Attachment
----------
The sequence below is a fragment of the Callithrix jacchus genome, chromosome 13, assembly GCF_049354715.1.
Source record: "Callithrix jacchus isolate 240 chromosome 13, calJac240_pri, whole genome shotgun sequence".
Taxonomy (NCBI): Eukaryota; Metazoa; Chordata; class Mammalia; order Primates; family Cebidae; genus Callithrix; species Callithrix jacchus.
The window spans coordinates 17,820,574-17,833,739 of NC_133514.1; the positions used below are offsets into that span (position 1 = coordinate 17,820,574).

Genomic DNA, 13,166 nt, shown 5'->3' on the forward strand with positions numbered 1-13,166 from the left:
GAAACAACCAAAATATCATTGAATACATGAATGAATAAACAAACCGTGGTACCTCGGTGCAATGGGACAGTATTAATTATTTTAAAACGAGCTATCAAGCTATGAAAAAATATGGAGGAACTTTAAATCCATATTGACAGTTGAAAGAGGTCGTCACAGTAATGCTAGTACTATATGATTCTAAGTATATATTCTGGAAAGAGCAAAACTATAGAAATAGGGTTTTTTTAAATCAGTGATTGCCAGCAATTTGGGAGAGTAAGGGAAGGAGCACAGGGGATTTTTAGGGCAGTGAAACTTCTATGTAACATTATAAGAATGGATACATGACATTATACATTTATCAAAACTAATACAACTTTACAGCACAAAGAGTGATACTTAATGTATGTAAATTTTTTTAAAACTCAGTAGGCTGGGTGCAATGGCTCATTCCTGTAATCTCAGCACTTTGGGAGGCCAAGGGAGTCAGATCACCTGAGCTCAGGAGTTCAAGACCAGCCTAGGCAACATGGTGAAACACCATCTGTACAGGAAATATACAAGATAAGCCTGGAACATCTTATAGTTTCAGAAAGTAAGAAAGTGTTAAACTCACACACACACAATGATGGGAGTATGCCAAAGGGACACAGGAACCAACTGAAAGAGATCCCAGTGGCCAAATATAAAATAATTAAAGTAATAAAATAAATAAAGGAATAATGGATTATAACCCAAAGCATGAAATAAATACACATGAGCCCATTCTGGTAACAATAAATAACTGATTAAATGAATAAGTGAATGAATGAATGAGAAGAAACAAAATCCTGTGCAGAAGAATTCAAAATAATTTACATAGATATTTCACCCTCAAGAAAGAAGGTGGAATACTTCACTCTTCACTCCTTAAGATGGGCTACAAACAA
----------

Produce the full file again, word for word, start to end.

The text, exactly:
The sequence below is a fragment of the Callithrix jacchus genome, chromosome 13, assembly GCF_049354715.1.
Source record: "Callithrix jacchus isolate 240 chromosome 13, calJac240_pri, whole genome shotgun sequence".
Taxonomy (NCBI): Eukaryota; Metazoa; Chordata; class Mammalia; order Primates; family Cebidae; genus Callithrix; species Callithrix jacchus.
The window spans coordinates 17,820,574-17,833,739 of NC_133514.1; the positions used below are offsets into that span (position 1 = coordinate 17,820,574).

Genomic DNA, 13,166 nt, shown 5'->3' on the forward strand with positions numbered 1-13,166 from the left:
GAAACAACCAAAATATCATTGAATACATGAATGAATAAACAAACCGTGGTACCTCGGTGCAATGGGACAGTATTAATTATTTTAAAACGAGCTATCAAGCTATGAAAAAATATGGAGGAACTTTAAATCCATATTGACAGTTGAAAGAGGTCGTCACAGTAATGCTAGTACTATATGATTCTAAGTATATATTCTGGAAAGAGCAAAACTATAGAAATAGGGTTTTTTTAAATCAGTGATTGCCAGCAATTTGGGAGAGTAAGGGAAGGAGCACAGGGGATTTTTAGGGCAGTGAAACTTCTATGTAACATTATAAGAATGGATACATGACATTATACATTTATCAAAACTAATACAACTTTACAGCACAAAGAGTGATACTTAATGTATGTAAATTTTTTTAAAACTCAGTAGGCTGGGTGCAATGGCTCATTCCTGTAATCTCAGCACTTTGGGAGGCCAAGGGAGTCAGATCACCTGAGCTCAGGAGTTCAAGACCAGCCTAGGCAACATGGTGAAACACCATCTGTACAGGAAATATACAAGATAAGCCTGGAACATCTTATAGTTTCAGAAAGTAAGAAAGTGTTAAACTCACACACACACAATGATGGGAGTATGCCAAAGGGACACAGGAACCAACTGAAAGAGATCCCAGTGGCCAAATATAAAATAATTAAAGTAATAAAATAAATAAAGGAATAATGGATTATAACCCAAAGCATGAAATAAATACACATGAGCCCATTCTGGTAACAATAAATAACTGATTAAATGAATAAGTGAATGAATGAATGAGAAGAAACAAAATCCTGTGCAGAAGAATTCAAAATAATTTACATAGATATTTCACCCTCAAGAAAGAAGGTGGAATACTTCACTCTTCACTCCTTAAGATGGGCTACAAACAA